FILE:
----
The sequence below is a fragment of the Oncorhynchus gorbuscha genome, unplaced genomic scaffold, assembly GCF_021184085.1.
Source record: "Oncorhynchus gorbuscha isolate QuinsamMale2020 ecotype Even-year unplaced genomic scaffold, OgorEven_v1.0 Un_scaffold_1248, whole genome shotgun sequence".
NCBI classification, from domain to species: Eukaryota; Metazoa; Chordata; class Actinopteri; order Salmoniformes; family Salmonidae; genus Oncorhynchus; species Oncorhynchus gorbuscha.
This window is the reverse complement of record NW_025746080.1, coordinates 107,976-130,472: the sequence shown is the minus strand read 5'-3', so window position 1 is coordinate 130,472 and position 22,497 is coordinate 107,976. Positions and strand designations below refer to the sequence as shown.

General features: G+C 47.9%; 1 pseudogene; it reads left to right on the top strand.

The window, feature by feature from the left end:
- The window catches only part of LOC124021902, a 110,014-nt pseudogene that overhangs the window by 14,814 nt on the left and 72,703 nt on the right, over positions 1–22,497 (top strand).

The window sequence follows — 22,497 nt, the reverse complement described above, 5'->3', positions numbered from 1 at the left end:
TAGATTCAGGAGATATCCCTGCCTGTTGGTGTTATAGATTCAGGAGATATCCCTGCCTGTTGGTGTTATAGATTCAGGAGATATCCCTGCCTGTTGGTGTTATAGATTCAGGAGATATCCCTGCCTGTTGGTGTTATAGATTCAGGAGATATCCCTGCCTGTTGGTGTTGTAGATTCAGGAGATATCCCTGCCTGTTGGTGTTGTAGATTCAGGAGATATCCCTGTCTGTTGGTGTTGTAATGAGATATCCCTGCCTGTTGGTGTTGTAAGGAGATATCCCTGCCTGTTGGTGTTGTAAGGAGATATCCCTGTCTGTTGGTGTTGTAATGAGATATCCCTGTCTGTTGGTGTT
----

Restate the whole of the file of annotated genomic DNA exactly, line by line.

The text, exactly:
The sequence below is a fragment of the Oncorhynchus gorbuscha genome, unplaced genomic scaffold, assembly GCF_021184085.1.
Source record: "Oncorhynchus gorbuscha isolate QuinsamMale2020 ecotype Even-year unplaced genomic scaffold, OgorEven_v1.0 Un_scaffold_1248, whole genome shotgun sequence".
NCBI classification, from domain to species: Eukaryota; Metazoa; Chordata; class Actinopteri; order Salmoniformes; family Salmonidae; genus Oncorhynchus; species Oncorhynchus gorbuscha.
This window is the reverse complement of record NW_025746080.1, coordinates 107,976-130,472: the sequence shown is the minus strand read 5'-3', so window position 1 is coordinate 130,472 and position 22,497 is coordinate 107,976. Positions and strand designations below refer to the sequence as shown.

General features: G+C 47.9%; 1 pseudogene; it reads left to right on the top strand.

The window, feature by feature from the left end:
- The window catches only part of LOC124021902, a 110,014-nt pseudogene that overhangs the window by 14,814 nt on the left and 72,703 nt on the right, over positions 1–22,497 (top strand).

The window sequence follows — 22,497 nt, the reverse complement described above, 5'->3', positions numbered from 1 at the left end:
TAGATTCAGGAGATATCCCTGCCTGTTGGTGTTATAGATTCAGGAGATATCCCTGCCTGTTGGTGTTATAGATTCAGGAGATATCCCTGCCTGTTGGTGTTATAGATTCAGGAGATATCCCTGCCTGTTGGTGTTATAGATTCAGGAGATATCCCTGCCTGTTGGTGTTGTAGATTCAGGAGATATCCCTGCCTGTTGGTGTTGTAGATTCAGGAGATATCCCTGTCTGTTGGTGTTGTAATGAGATATCCCTGCCTGTTGGTGTTGTAAGGAGATATCCCTGCCTGTTGGTGTTGTAAGGAGATATCCCTGTCTGTTGGTGTTGTAATGAGATATCCCTGTCTGTTGGTGTT